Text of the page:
Drought, Rain, and Sinkholes

In Residential Blog Posts by John Topa

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We may be happy that the sun is shining again after tropical storm Debby drenched our state with torrential rains just recently. While it’s true that those of us who live in Florida must face the occasional tropical storm — or even the possibility of a hurricane — during Summer and Fall, Debby reminds us of the damage these natural events can leave behind. In her wake, Debby left a lot of water-related damage to roads and property, spawned numerous tornadoes, and caused an alarming number sinkholes to form. Read on.

If you’re reading the news or watching TV lately, it seems like the ground is opening up and swallowing up homes and properties all over the state. Just a few weeks ago, it was drought conditions that seemed to be causing sinkholes. How are droughts, or too much rain, associated with sinkhole activity?

To answer this question, we must look back into Florida’s geological history. Once upon a time, Florida was much larger than it is today, but as the Ice Age ended, large parts of Florida disappeared beneath the sea. During its time under the sea, the skeletons of billions and billions of sea animals, like sponges and mollusks, were deposited on the seafloor that formed the limestone platform on which our state now sits. Erosion of the thousands of feet of limestone bedrock caused by the acid in rainwater shaped Florida’s unstable karst landscape. Beneath our feet are rock cavities, disappearing streams, springs, caves, and a vast aquifer.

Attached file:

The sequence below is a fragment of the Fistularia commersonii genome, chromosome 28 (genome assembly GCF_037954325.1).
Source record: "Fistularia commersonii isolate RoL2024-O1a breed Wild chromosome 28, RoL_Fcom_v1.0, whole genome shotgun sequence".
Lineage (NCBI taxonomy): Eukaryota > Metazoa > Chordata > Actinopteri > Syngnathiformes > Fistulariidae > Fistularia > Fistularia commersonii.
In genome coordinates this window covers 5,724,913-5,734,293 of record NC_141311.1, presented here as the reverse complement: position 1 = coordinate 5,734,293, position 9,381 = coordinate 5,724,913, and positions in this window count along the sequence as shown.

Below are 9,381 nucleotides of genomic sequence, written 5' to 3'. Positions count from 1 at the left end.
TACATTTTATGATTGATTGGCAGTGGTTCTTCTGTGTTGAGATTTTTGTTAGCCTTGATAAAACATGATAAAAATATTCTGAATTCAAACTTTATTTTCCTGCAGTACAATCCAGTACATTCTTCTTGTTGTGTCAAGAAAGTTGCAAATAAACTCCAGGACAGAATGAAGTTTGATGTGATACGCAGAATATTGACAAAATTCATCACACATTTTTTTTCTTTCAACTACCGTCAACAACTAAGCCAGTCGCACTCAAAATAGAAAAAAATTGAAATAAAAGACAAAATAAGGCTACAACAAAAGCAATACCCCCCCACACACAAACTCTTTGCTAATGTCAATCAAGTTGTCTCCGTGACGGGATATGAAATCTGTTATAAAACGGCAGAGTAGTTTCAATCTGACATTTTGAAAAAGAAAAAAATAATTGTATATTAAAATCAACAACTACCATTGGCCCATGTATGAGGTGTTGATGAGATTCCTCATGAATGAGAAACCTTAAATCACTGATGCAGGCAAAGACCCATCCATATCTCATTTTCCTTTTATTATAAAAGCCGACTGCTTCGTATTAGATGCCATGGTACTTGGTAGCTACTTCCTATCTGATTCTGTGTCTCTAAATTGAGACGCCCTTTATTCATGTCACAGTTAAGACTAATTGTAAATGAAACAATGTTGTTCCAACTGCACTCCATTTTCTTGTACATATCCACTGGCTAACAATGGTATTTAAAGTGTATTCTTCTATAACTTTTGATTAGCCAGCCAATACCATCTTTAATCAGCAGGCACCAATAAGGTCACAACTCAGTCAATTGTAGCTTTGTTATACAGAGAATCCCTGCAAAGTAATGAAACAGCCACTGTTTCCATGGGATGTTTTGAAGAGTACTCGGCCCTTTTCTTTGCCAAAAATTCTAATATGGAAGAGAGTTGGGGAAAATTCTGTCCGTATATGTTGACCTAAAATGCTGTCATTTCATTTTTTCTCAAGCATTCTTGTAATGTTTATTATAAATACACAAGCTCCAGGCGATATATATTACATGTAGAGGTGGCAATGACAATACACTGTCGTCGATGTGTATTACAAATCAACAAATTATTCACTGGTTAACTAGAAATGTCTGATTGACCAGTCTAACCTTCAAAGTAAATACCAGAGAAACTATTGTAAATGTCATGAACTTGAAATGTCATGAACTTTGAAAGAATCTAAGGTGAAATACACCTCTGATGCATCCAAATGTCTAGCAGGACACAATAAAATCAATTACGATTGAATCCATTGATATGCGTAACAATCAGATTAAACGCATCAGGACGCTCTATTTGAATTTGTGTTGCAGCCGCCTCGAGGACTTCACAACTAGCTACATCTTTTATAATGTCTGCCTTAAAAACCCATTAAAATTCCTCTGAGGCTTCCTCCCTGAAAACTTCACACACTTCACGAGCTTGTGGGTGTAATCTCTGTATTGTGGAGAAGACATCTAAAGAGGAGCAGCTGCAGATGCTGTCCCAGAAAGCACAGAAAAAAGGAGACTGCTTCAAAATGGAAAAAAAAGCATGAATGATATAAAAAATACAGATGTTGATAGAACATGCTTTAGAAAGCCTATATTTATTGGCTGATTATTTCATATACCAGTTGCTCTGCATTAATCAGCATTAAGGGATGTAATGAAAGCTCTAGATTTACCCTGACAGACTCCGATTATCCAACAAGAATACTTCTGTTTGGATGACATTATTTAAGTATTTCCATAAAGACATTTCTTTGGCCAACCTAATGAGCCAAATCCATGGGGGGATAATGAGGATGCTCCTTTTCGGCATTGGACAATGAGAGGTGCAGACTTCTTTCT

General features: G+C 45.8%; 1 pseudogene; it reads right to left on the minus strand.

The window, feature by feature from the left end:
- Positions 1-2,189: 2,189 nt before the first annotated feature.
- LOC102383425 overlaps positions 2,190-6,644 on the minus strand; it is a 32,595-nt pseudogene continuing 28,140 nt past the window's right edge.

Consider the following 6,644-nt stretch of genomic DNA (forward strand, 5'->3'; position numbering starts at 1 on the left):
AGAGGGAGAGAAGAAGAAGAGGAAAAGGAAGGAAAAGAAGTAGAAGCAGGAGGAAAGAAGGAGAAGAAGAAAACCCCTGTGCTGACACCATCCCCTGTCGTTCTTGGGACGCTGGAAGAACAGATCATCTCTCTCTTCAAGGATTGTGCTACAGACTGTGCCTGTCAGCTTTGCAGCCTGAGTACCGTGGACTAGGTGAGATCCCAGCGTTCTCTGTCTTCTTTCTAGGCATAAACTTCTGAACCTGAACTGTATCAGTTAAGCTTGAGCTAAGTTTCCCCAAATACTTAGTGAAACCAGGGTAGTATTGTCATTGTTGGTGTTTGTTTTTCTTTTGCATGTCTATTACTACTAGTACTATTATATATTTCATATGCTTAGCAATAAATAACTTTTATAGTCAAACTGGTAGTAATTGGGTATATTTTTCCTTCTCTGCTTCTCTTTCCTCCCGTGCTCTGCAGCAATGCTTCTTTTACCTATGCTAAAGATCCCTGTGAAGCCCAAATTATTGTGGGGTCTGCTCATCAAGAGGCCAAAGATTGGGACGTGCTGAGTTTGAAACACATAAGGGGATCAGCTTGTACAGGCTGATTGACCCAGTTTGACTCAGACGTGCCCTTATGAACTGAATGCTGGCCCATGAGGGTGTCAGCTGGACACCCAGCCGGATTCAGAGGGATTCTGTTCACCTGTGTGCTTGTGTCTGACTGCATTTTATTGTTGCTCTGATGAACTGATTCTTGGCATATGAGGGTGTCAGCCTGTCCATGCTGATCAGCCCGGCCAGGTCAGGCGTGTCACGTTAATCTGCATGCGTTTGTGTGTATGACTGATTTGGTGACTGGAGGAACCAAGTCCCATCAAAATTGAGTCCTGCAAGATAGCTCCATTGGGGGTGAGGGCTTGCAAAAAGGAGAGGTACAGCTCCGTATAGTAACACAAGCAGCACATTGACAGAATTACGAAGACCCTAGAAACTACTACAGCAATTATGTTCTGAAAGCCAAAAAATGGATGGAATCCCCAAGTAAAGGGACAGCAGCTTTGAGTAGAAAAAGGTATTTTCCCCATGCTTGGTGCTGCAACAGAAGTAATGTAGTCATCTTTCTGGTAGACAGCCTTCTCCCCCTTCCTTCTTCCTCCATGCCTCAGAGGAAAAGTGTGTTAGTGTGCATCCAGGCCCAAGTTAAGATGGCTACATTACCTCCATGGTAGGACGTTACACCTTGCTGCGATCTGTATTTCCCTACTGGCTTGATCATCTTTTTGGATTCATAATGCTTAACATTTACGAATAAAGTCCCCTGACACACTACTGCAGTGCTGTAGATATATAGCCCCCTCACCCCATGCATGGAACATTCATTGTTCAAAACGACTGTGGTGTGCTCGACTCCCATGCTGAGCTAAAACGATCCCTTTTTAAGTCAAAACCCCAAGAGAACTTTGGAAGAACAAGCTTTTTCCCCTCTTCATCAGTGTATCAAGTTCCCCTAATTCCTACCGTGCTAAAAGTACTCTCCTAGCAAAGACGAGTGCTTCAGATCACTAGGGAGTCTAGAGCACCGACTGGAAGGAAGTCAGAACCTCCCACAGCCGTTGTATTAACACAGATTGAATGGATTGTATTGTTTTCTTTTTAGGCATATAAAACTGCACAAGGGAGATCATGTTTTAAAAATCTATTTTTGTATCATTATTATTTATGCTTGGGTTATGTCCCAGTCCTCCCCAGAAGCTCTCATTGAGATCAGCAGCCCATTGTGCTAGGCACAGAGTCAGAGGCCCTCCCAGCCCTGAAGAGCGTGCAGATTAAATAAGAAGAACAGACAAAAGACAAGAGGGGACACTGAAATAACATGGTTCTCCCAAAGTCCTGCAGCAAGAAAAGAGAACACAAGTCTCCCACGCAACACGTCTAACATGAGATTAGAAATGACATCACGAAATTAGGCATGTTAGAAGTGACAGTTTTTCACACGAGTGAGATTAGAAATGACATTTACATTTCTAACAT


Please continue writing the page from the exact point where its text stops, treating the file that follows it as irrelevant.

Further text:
The water in Florida’s aquifer is what keeps the layers of sand and clay above the limestone bedrock somewhat stable. In the case of drought, if water levels in the aquifer falls, that support system is gone. What is left behind are sometimes cavernous-sized empty spaces or voids. Limestone is not a very hard rock — it breaks and dissolves easily. Over thousands of years, the limestone bedrock has developed many cavities and fractures. If the layers of sand and clay above it are too heavy, parts of the limestone bedrock will collapse, bit by bit, or all at once.

When it comes to rain, there is only so much water that can be absorbed by underground streams and springs. Debby’s torrential rains added a lot of weight to the soil above the limestone layer. That added weight causes the ground to cave in on itself — sometimes spectacularly — as demonstrated by the Hudson sinkhole. Unfortunately, just because the rains have stopped does not mean an end to sinkholes. There are many places where rainwater is still “percolating” and making its way underground, weakening the limestone layer. There will, undoubtedly, be more sinkholes in the news.

If you live in an area prone to sinkholes, you may never experience something as dramatic as a chasm in your front yard, but you should be watchful for less dramatic signs of sinkhole activity.

The more you know about sinkholes, the more confident you will be in finding the right professionals who will help restore your home or property. At Helicon, we are always ready to answer any questions you may have.

Call us today at 813-567-1065